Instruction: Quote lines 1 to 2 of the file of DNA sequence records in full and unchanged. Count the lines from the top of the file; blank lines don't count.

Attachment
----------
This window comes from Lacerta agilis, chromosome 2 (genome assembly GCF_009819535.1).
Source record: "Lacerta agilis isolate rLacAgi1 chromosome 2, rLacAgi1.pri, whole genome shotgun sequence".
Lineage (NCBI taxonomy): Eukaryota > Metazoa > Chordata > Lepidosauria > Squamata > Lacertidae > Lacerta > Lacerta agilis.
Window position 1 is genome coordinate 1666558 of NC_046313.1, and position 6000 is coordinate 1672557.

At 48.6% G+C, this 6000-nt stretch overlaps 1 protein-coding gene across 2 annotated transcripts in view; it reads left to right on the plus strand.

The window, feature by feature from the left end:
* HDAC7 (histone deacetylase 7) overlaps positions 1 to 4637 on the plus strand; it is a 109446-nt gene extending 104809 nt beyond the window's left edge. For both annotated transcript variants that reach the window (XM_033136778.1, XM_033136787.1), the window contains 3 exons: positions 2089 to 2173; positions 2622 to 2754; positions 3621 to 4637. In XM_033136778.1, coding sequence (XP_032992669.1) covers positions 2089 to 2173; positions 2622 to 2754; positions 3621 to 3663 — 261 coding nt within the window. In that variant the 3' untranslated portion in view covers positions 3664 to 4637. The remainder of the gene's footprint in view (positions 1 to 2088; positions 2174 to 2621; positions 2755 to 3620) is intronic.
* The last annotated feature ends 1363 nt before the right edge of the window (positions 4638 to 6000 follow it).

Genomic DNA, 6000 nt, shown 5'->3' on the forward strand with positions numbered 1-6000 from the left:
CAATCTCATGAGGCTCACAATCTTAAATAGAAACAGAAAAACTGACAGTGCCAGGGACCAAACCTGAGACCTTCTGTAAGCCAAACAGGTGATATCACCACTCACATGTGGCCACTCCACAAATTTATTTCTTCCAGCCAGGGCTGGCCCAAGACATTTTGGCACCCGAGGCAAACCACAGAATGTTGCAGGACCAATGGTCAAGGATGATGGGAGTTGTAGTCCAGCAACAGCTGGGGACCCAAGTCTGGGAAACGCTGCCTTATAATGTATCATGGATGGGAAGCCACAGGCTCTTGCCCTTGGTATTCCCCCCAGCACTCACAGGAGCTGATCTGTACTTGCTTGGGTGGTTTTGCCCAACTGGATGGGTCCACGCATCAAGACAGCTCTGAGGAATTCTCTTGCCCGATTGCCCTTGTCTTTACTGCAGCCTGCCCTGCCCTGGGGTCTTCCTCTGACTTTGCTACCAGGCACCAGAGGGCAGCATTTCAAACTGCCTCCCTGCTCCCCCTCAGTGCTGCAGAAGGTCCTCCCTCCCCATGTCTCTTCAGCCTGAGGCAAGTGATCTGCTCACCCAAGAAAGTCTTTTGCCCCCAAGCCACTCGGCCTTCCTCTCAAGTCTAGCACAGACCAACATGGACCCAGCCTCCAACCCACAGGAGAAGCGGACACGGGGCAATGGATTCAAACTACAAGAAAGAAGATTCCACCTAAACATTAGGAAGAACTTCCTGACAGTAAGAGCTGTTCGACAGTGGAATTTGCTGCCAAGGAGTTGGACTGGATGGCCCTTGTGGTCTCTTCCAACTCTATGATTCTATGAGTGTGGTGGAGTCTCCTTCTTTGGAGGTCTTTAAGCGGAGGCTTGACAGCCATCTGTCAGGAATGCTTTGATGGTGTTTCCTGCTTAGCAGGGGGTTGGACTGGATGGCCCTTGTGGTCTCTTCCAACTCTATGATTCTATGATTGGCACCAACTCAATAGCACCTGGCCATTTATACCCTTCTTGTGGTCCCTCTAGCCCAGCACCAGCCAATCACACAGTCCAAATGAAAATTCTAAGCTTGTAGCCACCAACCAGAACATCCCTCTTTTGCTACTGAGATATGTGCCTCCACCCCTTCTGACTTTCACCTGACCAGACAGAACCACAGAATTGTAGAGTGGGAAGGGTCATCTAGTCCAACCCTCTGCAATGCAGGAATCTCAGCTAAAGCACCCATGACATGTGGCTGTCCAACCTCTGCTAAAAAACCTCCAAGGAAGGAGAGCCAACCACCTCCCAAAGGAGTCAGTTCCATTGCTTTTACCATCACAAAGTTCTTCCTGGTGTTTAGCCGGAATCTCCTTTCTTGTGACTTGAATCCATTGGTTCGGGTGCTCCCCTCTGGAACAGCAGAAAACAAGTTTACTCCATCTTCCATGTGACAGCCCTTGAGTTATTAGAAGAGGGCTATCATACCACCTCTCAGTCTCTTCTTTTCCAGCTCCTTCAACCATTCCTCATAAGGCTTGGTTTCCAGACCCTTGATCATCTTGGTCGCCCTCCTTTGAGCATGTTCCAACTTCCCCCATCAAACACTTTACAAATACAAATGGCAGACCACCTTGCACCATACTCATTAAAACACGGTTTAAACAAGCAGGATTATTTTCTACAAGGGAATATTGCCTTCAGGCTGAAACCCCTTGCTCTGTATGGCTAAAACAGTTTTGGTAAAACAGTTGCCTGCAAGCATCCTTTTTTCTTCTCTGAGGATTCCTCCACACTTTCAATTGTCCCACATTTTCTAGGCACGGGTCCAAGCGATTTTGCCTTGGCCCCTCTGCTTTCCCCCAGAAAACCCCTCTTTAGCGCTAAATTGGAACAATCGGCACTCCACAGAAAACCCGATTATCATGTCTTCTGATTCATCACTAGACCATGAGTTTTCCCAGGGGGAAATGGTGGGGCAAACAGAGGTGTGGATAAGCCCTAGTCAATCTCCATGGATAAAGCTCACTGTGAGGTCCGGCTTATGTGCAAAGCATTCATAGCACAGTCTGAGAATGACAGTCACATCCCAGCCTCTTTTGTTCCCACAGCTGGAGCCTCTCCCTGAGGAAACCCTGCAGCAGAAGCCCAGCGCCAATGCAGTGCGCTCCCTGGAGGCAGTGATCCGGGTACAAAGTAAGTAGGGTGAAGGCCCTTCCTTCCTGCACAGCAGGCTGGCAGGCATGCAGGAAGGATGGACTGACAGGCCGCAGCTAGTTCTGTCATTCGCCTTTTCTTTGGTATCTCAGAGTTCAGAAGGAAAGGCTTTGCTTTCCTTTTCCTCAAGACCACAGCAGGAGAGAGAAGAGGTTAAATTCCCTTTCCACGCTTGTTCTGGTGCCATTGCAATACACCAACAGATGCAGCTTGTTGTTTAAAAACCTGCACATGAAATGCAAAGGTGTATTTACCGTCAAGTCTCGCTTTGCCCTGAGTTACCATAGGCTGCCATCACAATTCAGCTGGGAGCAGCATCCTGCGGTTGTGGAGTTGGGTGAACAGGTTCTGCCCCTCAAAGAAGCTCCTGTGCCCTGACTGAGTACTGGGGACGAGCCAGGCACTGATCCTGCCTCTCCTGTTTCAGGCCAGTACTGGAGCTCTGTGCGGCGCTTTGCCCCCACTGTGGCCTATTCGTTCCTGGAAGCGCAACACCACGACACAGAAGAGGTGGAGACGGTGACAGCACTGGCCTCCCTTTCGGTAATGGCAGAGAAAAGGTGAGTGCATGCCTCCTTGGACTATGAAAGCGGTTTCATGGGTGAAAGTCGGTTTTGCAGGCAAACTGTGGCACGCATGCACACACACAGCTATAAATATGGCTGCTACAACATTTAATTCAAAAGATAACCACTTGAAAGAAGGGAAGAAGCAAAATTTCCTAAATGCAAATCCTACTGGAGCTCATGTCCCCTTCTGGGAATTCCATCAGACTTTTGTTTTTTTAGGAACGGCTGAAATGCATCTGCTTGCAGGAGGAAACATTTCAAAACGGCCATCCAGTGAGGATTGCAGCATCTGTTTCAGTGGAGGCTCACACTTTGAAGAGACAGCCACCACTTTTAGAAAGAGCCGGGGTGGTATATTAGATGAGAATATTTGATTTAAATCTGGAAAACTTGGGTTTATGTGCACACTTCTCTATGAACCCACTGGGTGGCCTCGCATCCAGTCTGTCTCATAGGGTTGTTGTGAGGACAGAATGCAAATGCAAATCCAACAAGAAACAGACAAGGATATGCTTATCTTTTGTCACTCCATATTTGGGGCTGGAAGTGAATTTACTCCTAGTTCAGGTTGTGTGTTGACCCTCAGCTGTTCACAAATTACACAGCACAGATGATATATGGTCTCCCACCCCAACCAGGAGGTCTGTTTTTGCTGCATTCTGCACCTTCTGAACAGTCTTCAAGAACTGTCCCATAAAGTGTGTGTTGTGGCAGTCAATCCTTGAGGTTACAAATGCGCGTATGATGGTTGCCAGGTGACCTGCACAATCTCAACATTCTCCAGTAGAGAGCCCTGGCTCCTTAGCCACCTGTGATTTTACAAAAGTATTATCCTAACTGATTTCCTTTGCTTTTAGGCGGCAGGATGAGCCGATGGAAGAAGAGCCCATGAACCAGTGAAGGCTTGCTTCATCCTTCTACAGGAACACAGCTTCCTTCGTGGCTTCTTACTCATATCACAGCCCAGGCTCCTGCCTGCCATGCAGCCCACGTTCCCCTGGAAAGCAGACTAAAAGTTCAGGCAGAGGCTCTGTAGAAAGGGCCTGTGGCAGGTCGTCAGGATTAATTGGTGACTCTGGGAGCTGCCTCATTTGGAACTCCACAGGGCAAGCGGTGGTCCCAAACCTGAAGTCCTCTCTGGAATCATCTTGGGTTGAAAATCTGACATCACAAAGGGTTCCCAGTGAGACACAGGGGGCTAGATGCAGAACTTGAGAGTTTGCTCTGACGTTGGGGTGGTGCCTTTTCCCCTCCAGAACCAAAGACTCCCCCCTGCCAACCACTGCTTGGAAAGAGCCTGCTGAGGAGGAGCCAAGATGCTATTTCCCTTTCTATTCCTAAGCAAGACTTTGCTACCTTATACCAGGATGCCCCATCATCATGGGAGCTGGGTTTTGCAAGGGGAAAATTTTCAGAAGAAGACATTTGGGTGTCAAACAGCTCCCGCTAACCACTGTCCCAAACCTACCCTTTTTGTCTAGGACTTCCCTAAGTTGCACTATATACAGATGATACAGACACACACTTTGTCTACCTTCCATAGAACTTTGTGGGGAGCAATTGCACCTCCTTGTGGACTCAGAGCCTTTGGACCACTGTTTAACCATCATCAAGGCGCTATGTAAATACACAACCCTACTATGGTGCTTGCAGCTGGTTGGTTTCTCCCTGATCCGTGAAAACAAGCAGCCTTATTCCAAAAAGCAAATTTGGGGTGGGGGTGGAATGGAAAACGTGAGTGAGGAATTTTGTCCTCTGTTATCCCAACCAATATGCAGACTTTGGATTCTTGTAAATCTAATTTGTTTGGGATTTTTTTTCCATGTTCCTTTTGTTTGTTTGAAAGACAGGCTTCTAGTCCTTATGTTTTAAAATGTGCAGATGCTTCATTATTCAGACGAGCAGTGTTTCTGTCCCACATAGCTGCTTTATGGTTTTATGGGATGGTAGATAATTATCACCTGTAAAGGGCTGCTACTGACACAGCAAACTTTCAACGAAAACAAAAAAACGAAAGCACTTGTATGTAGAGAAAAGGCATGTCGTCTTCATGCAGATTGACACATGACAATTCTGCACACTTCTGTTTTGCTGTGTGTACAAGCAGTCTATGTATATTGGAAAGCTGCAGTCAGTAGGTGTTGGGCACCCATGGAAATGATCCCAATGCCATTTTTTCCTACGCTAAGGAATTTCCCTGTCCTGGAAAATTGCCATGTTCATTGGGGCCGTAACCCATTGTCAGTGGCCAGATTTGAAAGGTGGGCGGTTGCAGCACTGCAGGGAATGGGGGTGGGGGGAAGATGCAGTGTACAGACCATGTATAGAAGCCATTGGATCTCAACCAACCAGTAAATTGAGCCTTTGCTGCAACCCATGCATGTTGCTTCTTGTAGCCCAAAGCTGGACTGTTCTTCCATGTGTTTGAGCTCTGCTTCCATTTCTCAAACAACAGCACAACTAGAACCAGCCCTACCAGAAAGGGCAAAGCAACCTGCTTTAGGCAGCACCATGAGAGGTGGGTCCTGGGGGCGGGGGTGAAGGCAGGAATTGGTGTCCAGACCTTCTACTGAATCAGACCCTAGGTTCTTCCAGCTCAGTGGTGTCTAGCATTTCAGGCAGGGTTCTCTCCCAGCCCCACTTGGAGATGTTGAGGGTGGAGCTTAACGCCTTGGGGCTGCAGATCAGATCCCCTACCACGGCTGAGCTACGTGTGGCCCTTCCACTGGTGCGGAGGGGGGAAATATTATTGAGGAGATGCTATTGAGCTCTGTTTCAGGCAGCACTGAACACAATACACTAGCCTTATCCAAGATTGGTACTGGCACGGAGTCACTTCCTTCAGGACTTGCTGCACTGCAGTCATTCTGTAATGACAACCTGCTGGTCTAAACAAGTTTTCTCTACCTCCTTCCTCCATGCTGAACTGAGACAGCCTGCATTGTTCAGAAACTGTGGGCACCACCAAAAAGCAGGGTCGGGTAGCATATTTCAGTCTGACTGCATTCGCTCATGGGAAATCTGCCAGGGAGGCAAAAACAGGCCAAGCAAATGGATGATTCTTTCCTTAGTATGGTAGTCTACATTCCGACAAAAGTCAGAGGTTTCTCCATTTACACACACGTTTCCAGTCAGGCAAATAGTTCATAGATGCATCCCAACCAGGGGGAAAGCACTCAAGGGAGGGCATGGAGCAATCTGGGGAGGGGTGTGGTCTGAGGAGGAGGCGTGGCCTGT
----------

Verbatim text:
This window comes from Lacerta agilis, chromosome 2 (genome assembly GCF_009819535.1).
Source record: "Lacerta agilis isolate rLacAgi1 chromosome 2, rLacAgi1.pri, whole genome shotgun sequence".